By Gustavo Arellano
By Aimee Murillo
By Matt Coker
By Vickie Chang
By Matt Coker
By LP Hastings
By Michael Goldstein
By R. Scott Moxley
Art by Bob AulEvery experienced camper knows you don't drop acid until after you've put up the tent, but for whatever reason-and in those days, most reasons came in packs of six-Kent and I were already starting to fry by the time we remembered. The result was a three-hour wrestling match with poles and canvas and sweaty hysteria that lasted past darkness but never got anywhere. We gave up when one of us finally figured out that we had been trying to erect the tent cover; we then spent most of the night sitting in beach chairs in the back of his pickup, cackling at the callers to Tom Snyder's all-night radio talk show and speculating on what we would do if Florence Henderson suddenly showed up naked.
So, yeah, there are situations where the services of the Camping Pros might come in handy, even for the most veteran wilderdudes.
Looking back, it might have been nice if Kent and I could have arrived for our weekend in the wild with campground reservations secured, the tent up, sleeping bags unfurled, supplies complete, lanterns and a campfire lit, food cooking, the first-aid kit stocked-and somebody else responsible for getting the whole thing cleaned up, especially since it eventually started raining. That's what the Camping Pros do.
"You would have to bring your own beer, though," clarifies Troy Hemingway, the 30-year-old detail man from San Diego who founded Camping Pros five years ago. "That's one thing we don't provide." Ditto for the LSD, we'll just assume.
The Camping Pros recently expanded their services into Orange County, where groups of 10 or more can hire them to cross-pollinate the experience of the great outdoors with the services of a fine hotel. The company's sliding scale is not that expensive-ranging from about $80 to $140 per person for a two-night campout, depending on the size of the group-considering its four-person staff does everything but leave a mint on your sleeping bag. "It's luxurious camping, as far as I'm concerned," acknowledges Hemingway, a long-ago Boy Scout who combined his simple love for recreational camping with the complex organizational skills he acquired during a decade of working for a company that planned huge outdoor parties. "People are so caught up in the stresses of their everyday lives that they deserve this kind of easy getaway. Why not experience nature in a comfortable setting, hassle-free?" Put it that way, and yeah, it sounds good.
Nonetheless, something inside me remains resistant to the Camping Pros' approach to roughing it-which, essentially, is to shave off all its rough edges. Maybe it's the rugged camping purist in me; my brothers and I make an annual three-day backcountry hike, carrying everything from drinking water to freeze-dried food to a little shovel to bury our shit. Or perhaps it's the petty camping snob in me; I also take a yearly Easter Week trip with my parents to a thoroughly hooked-up campground, where every night I make a big point of sleeping in my humble two-man tent 50 yards away from their humongous fifth-wheel trailer and then quietly come back every morning for a full-menu breakfast in Mom's tricked-out kitchen. More probably, however, it is the enduring camping delusionist in me; I can rarely admit that the concept of wilderness camping has become little more than an earth-toned urban vanity -that the only camping skills with any measurable importance anymore are those practiced by the homeless.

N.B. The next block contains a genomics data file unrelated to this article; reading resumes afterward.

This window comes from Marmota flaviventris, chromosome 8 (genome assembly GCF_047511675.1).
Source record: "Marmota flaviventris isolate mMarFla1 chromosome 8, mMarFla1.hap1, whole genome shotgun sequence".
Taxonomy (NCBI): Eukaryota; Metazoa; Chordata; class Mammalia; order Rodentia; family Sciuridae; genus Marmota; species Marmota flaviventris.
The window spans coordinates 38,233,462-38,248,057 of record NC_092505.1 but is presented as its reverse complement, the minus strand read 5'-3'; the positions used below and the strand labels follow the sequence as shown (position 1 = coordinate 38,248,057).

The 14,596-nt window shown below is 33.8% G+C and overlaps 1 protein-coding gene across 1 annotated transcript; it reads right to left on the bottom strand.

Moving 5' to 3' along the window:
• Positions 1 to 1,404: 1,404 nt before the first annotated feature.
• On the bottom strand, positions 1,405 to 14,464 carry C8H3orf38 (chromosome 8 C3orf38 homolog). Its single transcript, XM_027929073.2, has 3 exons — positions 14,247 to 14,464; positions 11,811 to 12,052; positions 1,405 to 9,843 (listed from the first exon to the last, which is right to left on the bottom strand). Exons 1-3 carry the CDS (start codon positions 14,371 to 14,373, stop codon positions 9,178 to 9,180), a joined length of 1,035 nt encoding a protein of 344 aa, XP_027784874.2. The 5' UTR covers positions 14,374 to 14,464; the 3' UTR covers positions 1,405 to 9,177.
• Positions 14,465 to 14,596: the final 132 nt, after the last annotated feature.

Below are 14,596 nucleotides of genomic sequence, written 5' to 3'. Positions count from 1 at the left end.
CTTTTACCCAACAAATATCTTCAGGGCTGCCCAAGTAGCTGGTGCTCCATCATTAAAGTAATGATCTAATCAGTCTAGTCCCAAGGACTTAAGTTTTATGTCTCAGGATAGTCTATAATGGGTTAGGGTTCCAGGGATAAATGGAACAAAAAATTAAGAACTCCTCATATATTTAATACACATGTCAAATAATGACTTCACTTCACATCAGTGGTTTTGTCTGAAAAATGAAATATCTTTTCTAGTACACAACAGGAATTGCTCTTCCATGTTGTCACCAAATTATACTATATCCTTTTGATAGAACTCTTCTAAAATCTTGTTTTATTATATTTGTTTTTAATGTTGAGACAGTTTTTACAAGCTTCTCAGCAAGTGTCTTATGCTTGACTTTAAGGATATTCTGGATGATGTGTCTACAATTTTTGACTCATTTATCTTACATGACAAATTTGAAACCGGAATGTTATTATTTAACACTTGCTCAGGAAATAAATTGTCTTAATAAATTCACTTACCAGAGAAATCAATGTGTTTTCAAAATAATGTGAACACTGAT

"The true camper, I guess, would want to bring and set up his own equipment," concedes Hemingway. "But, you know, it's a pain to go camping. It involves a lot of work, details, decisions. Lots of people don't go at all because it's too much of a hassle. I mean, if you don't go very often, where do you start? How do you make reservations at a campground? How are you going to keep your food cold? Who's going to do all this stuff? I've heard horror stories of fights breaking out because the whole thing turned out to be more trouble and frustration and dirty work than everybody expected."
Okay, but take away trouble, frustration and dirty work, and is what's left even camping?
Technically, maybe. I know somebody who years ago earned a Boy Scout camping badge by camping at the fair! "We had a stove, mess kits and very rigid rules we had to follow," he recalls. "Like, only two kids from each patrol were allowed inside the carnival fun zone at a time."
From asphalt parking lots at tourist attractions to once-rustic settings that have been thoroughly tamed by electric and plumbing hookups, the meaning of true camping has degenerated into a pretty arbitrary debate. And if campers aren't quibbling over technicalities, they're at odds over technology. What's really weird is how the most zealous, ultrasurvivalist campers are so often defined by the cutting-edge quality of their equipment-from the insulation rating of their sleeping bags to the portability of their propane stoves. In the IMAX movie Everest, the climbers' ascent of the Himalayan peak is abetted by enough gadgetry, Gortex and communications equipment to accommodate a lunar expedition. And how about all those Sherpas? Just another breed of Camping Pros. Comparatively, a Winnebago with a microwave in a KOA campground sounds like something out of Lewis and Clark-and what do you think America's most famous explorers would have given to have the Camping Pros waiting for them with towels, shampoo, toilet paper, a hot meal, a comfy cot and maybe some after-dinner games after a long day of trudging around the Louisiana Purchase?
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